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Lobbyists Aided Alaska’s Murkowski in Writing EPA Limits Bill

Washington – Two lobbyists had a hand in writing language proposed by Sen. Lisa Murkowski that could curtail the Environmental Protection Agency’s ability to regulate major emitters of greenhouse gases.

Washington – Two lobbyists had a hand in writing language proposed by Sen. Lisa Murkowski that could curtail the Environmental Protection Agency’s ability to regulate major emitters of greenhouse gases.

Their involvement, first reported Monday by The Washington Post, came at the request of a staffer on the Senate Energy and Environment Committee, where the Alaska senator is the top Republican. Both of the lobbyists, Jeff Holmstead and Roger Martella Jr., represent a number of high-profile energy clients. Both had top positions in the EPA during the Bush administration.

Murkowski has led the charge against the EPA’s role in regulating greenhouse gas emissions, saying she has concerns about an executive branch agency, rather than Congress, writing such regulations. Her original amendment would have been attached to a spending bill and it would have prohibited the EPA for one year from spending any money on developing regulations for greenhouse gases.

Her original amendment failed to move forward but Murkowski has continued to search for a way to keep the EPA from drawing up regulations for large emitters, such as power plants and manufacturers.

Holmstead said he and Martella took a look at the language in Murkowski’s original proposal and offered some suggestions. Such work is a common practice in Washington, Holmstead said. He said that he and Martella were not acting on behalf of any particular client. They also were not the only people to look at the language, Holmstead said.

“This is what lawyers in Washington do every day of the week, is to take a look,” Holmstead said. “It happens all the time on almost every piece of legislation. Before language is introduced, it is almost always shared with people on all sides of the issue.”

Both men had high-ranking positions in the EPA during the Bush administration. Holmstead was an assistant administrator for air and radiation. Martella served as the EPA’s general counsel. Holmstead’s clients include the CSX railroad, Arch Coal, Duke Energy and Progress Energy, according to Senate lobbying records. Martella’s clients include the National Alliance of Forest Owners and the Alliance of Food Associations.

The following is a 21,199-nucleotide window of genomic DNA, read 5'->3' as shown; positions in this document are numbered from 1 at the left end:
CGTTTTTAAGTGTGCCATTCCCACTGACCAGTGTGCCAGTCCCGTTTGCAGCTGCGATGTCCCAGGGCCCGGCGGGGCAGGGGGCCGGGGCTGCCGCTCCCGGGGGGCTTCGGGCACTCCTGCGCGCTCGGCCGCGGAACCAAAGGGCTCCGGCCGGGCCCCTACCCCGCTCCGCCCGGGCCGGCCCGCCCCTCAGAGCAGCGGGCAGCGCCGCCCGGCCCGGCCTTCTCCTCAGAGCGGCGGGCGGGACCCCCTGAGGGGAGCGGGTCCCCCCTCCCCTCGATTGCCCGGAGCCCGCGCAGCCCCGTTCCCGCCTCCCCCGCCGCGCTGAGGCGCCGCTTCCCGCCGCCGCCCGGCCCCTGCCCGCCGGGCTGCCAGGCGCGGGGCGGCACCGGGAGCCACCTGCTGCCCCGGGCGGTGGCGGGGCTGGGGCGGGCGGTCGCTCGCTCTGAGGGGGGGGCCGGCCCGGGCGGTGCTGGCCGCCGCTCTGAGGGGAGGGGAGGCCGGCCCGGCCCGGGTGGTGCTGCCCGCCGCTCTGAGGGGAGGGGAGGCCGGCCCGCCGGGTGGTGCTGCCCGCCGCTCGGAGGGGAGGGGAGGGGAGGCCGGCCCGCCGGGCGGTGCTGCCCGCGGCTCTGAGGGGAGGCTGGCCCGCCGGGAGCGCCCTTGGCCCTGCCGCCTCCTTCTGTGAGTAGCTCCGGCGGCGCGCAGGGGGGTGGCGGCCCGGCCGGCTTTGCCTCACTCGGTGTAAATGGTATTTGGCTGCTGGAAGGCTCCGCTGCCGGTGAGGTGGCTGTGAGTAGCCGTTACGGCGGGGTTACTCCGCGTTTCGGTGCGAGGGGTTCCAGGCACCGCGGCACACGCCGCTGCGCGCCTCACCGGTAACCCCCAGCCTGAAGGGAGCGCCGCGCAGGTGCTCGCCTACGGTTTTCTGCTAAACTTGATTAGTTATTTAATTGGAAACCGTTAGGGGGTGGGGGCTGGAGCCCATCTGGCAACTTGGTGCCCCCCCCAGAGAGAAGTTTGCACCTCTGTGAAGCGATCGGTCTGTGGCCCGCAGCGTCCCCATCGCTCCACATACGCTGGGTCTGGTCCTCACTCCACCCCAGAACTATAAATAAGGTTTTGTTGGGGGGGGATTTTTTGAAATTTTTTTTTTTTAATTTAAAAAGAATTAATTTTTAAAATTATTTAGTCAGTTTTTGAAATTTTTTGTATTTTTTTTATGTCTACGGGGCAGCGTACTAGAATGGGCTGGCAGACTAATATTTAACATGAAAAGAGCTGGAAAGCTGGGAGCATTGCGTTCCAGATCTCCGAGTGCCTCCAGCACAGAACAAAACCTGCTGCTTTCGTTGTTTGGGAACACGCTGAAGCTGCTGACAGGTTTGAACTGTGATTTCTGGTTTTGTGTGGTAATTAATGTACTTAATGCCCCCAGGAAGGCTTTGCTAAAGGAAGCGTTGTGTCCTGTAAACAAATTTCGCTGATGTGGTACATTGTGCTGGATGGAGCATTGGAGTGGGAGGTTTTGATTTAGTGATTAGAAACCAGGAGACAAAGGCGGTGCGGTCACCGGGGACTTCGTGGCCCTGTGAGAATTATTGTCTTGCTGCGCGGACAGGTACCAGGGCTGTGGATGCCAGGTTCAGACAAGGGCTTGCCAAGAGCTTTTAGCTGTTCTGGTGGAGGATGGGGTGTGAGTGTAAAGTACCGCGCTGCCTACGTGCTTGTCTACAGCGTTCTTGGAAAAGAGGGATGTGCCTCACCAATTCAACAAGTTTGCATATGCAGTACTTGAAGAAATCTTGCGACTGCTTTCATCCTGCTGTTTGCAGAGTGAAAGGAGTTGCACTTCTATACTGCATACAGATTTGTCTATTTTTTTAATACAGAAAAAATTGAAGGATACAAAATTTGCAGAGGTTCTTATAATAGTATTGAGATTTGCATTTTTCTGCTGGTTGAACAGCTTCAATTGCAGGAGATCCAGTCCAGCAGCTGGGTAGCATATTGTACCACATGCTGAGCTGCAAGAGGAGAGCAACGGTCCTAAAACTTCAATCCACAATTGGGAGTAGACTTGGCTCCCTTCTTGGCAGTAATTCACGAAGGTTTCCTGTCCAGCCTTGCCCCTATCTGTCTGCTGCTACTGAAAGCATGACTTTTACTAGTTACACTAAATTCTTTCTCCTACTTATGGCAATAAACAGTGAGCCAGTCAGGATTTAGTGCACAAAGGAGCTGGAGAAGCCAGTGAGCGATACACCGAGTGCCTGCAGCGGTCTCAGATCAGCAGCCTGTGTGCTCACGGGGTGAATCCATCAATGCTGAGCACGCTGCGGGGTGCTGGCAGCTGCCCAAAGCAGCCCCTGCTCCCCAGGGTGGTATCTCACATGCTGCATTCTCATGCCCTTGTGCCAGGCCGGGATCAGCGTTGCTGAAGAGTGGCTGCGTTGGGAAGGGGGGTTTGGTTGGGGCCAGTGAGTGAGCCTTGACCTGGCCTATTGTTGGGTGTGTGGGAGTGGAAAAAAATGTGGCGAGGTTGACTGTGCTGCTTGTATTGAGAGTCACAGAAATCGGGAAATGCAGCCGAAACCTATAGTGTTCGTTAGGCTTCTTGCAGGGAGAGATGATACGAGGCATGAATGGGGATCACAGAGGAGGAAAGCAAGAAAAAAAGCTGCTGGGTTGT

Murkowski’s proposed amendment came shortly before the EPA announced in December that pollution from greenhouse gases endangers public health. At the same time, the agency announced plans to move forward with regulations that will limit emissions by large producers of greenhouse gases.

The EPA’s move to regulate carbon dioxide and other emissions is part of its compliance with a 2007 U.S. Supreme Court decision requiring the agency to determine whether greenhouse gases endanger the country’s health and welfare. If the agency found that such emissions are indeed dangerous — which it did — the court instructed the EPA to address the problem.

The Obama administration has said it would prefer that Congress write the guidelines, and it could be years before the EPA rules take effect. But if Congress doesn’t act, the EPA’s rules could set the standard for greenhouse gas emissions on the part of large emitters such as power plants, factories and other so-called stationary sources of pollution.

Murkowski’s spokesman on the Energy committee, Robert Dillon, said Monday that Murkowski and her staff “write all of her amendments.” He also said that Murkowski made it abundantly clear while writing the proposal that she had consulted a number of stakeholders, including lawyers with expertise in the Clean Air Act.

“While Sen. Murkowski did seek feedback on the amendment from many sources, including the Environmental Protection Agency, Democratic and Republican senators, as well as a number of Clean Air Act experts, it did not influence the substance of the amendment,” Dillon said. Her aim was to avoid unintended consequences, Dillon said, including having an effect on EPA’s new guidelines for automotive emissions.

He pointed to her Sept. 24 speech on the floor of the Senate, in which Murkowski complained the EPA had been unresponsive to her requests. In that speech, she disputed claims by the EPA that her amendment could have a negative effect on its effort to regulate automobile emissions, and said that it had been vetted by attorneys with expertise in such language.

“Some of our nation’s leading Clean Air Act attorneys — among the best and brightest legal minds — have assisted us in its preparation,” Murkowski said at the time. “They agree it will do exactly as it says, and that leaves very little ground for the claims that have been made against it.”

Dillon said Murkowski may introduce the legislation next week as an amendment to a Senate bill that raises the limit on how much money the U.S. government can borrow. She also is considering going forward with a “disapproval resolution,” a rarely used procedural move that prohibits rules written by executive branch agencies from taking effect.